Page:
IFJ Questions Limited Consultation on Fiji Media Decree

 

The International

Federation of Journalists (IFJ) calls on Fiji’s administration to reconsider

its process for holding public consultations on a controversial Media Decree,

and ensure all stakeholders are given the opportunity and adequate time to provide

input on the decree.

 

The IFJ is concerned that the

administration of coup leader Frank Bainimarama has said it would allow only one week for consultation on the decree before

implementing it at the end of March, while two leading news outlets have been

banned from participating in the process.

 

Fiji’s Permanent Secretary

for Information, Lieutenant Colonel Neumi Leweni, announced on March 13 that

the decree was to be made publicly available on March 15, and any public

submissions were due in his office by March 24.

 

He also reiterated that Fiji Times

Ltd and Fiji Television Ltd were banned from participating in the

consultations.

 

However, the public consultation that

was expected to begin today has been postponed indefinitely as Fiji contends

with a cyclone. The decree does not appear to be available on the government’s

website.

 

The IFJ is advised that public

consultation procedures in most democratic countries around the world would be

expected to last six to eight weeks.

 

“Fiji’s administration cannot be taken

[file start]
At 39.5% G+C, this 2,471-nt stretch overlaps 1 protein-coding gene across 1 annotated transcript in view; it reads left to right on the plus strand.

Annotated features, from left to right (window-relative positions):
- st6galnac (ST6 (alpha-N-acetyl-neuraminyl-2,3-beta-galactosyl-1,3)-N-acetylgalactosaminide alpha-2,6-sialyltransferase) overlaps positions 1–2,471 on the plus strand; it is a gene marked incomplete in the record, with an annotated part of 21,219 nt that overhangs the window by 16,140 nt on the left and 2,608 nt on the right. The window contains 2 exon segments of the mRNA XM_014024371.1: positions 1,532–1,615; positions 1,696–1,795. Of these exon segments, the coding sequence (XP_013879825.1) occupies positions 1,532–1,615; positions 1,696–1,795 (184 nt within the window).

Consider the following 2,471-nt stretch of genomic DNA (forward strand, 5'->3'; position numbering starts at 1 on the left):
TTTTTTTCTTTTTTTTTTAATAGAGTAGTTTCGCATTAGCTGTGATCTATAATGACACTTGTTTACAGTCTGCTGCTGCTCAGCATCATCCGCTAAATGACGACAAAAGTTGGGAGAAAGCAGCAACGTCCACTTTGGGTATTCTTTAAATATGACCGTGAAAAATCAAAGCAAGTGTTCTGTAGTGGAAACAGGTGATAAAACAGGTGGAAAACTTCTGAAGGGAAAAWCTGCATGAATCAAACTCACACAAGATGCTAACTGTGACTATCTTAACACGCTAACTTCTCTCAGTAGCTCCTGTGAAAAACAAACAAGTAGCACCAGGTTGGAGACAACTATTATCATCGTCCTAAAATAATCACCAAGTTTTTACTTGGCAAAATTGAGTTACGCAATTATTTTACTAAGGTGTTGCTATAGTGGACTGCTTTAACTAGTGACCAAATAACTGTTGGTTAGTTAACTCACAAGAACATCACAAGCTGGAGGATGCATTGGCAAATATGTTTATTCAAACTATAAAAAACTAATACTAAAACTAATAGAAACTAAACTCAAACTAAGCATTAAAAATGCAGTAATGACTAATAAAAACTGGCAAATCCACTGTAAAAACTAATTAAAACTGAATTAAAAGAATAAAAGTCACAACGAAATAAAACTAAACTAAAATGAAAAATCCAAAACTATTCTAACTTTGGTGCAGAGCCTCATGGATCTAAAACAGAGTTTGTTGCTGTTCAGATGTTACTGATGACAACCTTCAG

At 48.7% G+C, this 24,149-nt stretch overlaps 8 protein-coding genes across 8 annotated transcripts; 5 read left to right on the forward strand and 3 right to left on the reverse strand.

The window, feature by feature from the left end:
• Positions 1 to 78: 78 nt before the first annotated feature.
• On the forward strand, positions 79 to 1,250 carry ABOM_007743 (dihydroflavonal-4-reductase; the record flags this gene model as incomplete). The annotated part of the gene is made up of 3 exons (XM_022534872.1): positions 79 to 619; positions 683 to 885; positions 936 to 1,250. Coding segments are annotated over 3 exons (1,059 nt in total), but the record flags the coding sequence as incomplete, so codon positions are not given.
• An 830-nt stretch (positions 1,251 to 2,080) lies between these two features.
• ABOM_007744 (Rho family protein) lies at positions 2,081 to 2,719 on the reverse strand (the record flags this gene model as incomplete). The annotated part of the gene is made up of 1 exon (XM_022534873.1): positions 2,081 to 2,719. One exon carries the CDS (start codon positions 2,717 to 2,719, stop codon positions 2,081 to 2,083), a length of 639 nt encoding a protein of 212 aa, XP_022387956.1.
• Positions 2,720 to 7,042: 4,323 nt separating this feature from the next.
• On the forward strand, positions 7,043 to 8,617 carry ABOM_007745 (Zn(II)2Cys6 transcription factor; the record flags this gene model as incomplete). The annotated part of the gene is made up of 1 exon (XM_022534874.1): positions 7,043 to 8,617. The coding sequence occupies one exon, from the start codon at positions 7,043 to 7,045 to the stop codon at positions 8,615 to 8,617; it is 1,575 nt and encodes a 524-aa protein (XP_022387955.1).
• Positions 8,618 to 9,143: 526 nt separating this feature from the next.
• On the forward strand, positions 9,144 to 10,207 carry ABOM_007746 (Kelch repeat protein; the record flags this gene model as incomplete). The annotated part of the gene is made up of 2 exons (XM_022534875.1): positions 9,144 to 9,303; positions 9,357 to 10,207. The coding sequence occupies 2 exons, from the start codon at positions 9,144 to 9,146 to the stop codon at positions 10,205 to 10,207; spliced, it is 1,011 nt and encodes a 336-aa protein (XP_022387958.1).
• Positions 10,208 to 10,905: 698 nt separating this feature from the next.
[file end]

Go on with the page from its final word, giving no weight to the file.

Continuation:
as serious about public consultation on a significant policy initiative when it

has stated it plans to allow such little time for public review and the receipt

of submissions, and is actively excluding two leading media outlets from the

process,” IFJ General Secretary Aidan White

said.

 

Leweni said in a statement that the

decree was intended to address “issues” in Fiji’s media industry and improve

professionalism and “responsible reporting”.

 

The IFJ’s concerns about the Media

Decree are framed by intensifying repressions against independent media and

freedom of expression in Fiji throughout 2008 and 2009, with authorities

conducting police raids on media offices, deporting publishers and editors, calling for media houses to be shut down,

and banning some foreign journalists.

 

All-out censorship was imposed in April

2009 under emergency regulations.

 

“The Bainimarama administration must do all it can to ensure independent

stakeholders are fully involved and consulted on the decree, whether or not the

administration agrees with or likes their input,” White said. “Without this

engagement, the decree will likely be regarded as a tool for controlling media

rather than promoting media professionalism.”

 

For further

information contact IFJ Asia-Pacific

on +612 9333 0919

 

The IFJ

represents over 600,000 journalists in 125 countries worldwide